With 20 years of experience and a resumé of critically acclaimed albums, Ghostface Killah has established himself as one of hip-hop’s most consistent and reliable acts. With 12 Reasons to Die, the Wu-Tang veteran joins forces with composer Adrian Younge. The result is a gritty partnership of live instrumentation and lyrical slaughter.

On 12 Reasons to Die, Ghostface is in full Tony Starks mode, looking to exact revenge on the DeLuca crime family that betrayed him. The album strictly adheres to this narrative, which results in some hits and misses. While the Mafioso-giallo story that propels the album is an intriguing conceit, it proves to be too restrictive for an album that clocks in at 40 minutes. It’s more episodic than cinematic and each of the album’s 12 tracks feels too purposely segmented and separated, which can take away from the album’s emotional pull. There’s a little too much time spent on the exposition of Starks’ demise and not enough on the story’s climax, which feels rushed and a bit of a letdown.

Overarching storylines aside, 12 Reasons to Die is a lean and mean exercise in lyrical mayhem. Ghost is in fighting shape, weaving through a sinister tale of bloodshed and revenge. His abilities as a storyteller have long been second to none and he shines on “Rise of the Black Suits” and “The Sure Shot (Parts 1 & 2),” waxing eloquent about his gangster stature with an assurance and authenticity few in hip-hop can actually claim. At the same time, he manages to infuse the album with some tender moments. “The Center of Attraction” spins the tired “Ride-or-Die Chick” trope with a tangible level of sincerity and it makes his betrayal on “An Unexpected Call (The Set-Up)” that much more powerful. Later on, when Tony Starks begins his murderous rampage, Ghost shows he hasn’t lost an ounce of the energy he first showcased on “Bring Da Ruckus”,  by tearing through “Rise of the Ghostface Killah” with incredible ferocity.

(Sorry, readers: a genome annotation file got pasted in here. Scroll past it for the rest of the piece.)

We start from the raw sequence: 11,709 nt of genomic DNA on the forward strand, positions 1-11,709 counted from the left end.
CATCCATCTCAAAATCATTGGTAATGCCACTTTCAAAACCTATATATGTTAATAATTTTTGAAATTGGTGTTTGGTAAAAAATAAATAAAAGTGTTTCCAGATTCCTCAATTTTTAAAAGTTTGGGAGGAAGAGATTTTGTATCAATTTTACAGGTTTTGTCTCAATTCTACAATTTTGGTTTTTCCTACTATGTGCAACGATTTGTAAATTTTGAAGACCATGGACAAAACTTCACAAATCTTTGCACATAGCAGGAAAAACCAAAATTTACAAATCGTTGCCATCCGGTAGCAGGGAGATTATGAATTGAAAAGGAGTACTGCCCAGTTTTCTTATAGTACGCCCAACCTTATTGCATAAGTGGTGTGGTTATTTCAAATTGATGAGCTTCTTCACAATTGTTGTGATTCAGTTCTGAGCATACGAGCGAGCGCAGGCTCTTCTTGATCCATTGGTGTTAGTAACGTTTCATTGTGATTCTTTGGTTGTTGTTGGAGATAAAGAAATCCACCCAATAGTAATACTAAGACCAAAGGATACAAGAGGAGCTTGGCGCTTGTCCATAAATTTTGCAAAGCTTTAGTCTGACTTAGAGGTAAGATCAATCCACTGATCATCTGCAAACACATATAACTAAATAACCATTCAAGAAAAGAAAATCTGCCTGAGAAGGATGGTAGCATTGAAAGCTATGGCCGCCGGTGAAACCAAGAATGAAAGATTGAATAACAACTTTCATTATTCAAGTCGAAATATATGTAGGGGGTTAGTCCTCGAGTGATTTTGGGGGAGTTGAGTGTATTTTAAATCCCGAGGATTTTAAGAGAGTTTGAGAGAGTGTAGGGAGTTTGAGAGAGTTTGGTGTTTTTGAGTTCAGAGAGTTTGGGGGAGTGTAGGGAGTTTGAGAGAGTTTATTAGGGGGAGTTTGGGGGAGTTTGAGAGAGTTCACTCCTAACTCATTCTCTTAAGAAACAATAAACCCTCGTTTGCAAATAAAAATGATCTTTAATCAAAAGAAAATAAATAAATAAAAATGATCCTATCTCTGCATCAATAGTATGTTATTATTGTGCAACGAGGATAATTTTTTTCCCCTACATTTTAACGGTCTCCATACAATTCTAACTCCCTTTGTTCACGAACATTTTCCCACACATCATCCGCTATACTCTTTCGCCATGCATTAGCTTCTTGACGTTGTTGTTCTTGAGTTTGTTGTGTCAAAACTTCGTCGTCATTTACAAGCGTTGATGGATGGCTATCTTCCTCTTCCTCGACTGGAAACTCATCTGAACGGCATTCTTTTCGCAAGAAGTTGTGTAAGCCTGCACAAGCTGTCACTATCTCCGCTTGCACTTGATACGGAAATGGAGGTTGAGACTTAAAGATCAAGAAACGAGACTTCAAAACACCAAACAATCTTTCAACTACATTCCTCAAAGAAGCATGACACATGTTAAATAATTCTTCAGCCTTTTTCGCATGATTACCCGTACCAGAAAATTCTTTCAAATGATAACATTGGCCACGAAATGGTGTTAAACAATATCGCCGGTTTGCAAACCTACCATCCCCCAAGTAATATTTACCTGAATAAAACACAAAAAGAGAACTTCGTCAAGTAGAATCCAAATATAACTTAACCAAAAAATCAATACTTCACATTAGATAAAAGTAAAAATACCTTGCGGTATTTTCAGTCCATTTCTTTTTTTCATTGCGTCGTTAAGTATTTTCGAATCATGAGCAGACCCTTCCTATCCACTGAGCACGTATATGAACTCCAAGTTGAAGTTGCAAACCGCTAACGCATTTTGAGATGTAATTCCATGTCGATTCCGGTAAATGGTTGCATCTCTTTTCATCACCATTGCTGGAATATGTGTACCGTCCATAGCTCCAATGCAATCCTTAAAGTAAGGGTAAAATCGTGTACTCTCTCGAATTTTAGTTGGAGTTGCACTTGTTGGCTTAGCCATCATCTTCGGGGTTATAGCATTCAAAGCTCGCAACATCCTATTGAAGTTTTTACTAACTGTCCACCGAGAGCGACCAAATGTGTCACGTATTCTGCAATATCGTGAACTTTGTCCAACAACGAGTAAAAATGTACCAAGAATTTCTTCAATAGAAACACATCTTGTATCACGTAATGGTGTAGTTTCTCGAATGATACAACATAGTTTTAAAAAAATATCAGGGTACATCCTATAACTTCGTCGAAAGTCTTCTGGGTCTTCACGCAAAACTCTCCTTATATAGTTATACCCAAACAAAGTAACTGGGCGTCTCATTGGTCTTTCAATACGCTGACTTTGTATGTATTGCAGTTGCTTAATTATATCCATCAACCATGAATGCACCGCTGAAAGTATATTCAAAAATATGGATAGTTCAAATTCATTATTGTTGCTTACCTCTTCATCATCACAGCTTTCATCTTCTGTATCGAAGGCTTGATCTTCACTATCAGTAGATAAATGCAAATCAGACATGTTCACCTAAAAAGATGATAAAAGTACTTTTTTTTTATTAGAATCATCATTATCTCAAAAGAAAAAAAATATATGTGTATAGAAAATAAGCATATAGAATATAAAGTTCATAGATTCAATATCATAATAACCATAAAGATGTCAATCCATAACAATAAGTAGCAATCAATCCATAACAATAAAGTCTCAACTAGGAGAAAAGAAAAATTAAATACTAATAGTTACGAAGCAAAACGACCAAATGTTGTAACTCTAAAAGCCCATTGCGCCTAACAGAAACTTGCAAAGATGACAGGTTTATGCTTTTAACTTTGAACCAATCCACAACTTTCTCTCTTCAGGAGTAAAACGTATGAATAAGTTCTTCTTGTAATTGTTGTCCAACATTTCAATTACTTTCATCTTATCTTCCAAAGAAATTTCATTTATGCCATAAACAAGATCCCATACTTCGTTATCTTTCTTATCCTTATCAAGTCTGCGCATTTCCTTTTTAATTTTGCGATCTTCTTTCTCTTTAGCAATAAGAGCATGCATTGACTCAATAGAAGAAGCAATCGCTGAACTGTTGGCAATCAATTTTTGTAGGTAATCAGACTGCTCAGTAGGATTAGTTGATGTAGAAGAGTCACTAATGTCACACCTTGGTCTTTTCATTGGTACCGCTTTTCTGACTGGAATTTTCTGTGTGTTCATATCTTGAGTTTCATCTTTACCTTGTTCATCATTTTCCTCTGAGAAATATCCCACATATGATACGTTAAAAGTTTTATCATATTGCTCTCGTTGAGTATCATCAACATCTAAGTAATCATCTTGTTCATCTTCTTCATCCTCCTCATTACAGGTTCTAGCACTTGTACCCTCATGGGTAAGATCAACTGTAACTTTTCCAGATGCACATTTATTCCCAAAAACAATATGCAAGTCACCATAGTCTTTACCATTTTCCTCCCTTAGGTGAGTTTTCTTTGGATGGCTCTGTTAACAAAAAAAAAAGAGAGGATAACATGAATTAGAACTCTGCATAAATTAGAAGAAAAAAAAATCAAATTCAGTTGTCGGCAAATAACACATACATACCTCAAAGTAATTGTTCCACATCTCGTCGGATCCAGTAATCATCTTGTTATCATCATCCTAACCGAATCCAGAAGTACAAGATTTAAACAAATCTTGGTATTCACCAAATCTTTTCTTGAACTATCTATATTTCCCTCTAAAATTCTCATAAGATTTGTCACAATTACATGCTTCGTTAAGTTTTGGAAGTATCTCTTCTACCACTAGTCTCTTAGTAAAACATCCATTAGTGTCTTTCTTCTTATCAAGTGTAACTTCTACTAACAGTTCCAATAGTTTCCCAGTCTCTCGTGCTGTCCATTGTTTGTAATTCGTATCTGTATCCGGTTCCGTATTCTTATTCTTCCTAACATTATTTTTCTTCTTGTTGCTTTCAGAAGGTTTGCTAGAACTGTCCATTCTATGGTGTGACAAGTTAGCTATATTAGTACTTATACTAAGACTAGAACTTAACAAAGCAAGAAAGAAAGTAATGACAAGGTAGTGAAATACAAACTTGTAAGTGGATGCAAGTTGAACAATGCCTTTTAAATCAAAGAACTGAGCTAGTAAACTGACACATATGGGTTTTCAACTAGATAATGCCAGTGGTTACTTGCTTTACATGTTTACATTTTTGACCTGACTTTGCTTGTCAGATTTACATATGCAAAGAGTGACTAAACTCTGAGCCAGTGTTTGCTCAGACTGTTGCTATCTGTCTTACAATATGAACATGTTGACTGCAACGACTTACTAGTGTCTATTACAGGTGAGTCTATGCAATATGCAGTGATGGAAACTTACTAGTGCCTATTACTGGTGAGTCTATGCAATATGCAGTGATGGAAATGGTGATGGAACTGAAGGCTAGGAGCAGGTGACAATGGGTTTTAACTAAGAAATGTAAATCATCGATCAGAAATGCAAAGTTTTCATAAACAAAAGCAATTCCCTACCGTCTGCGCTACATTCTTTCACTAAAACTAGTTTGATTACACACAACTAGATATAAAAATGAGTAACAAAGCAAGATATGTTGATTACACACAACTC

The greatest victory on 12 Reasons to Die is Ghost’s chemistry with producer/composer Adrian Younge. Having cut his teeth scoring the film Black Dynamite and working with Venice Dawn on 2011’s criminally overlooked Something About April, Younge’s production sounds tailor made for Ghostdeini the Great. It’s a gritty, no-frills fusion of the Wu’s early sounds and the sonic textures of soul acts like the Delfonics. The album’s got a tangible sonic atmosphere and every kick and snare takes on a life of its own. Younge’s sound is one deeply rooted in ‘60s and ‘70s cinema, and songs like “Beware of the Stare” and “Rise of the Ghostface Killah” employ sweeping operatic vocals with flanged spaghetti Western guitars. The album’s crowning achievement is “Enemies All Around Me,” which finds Ghost reconnecting with Delfonics front man William Hart (the two previously collaborated on the 1996 song “After the Smoke Clears”). It’s a harrowingly eerie song that pairs Hart’s haunting falsetto with fuzzy guitars and subtle snare pops.

Ultimately, 12 Reasons to Die is a pitch-perfect pairing of Adrian Younge’s soulful production and Ghostface’s invigorated rhymes. Despite some misguided narratorial instincts, the album is a testament to Ghost and Younge’s passion for stripped down instrumentation and raw talents.—Sean Ryon (@WallySean)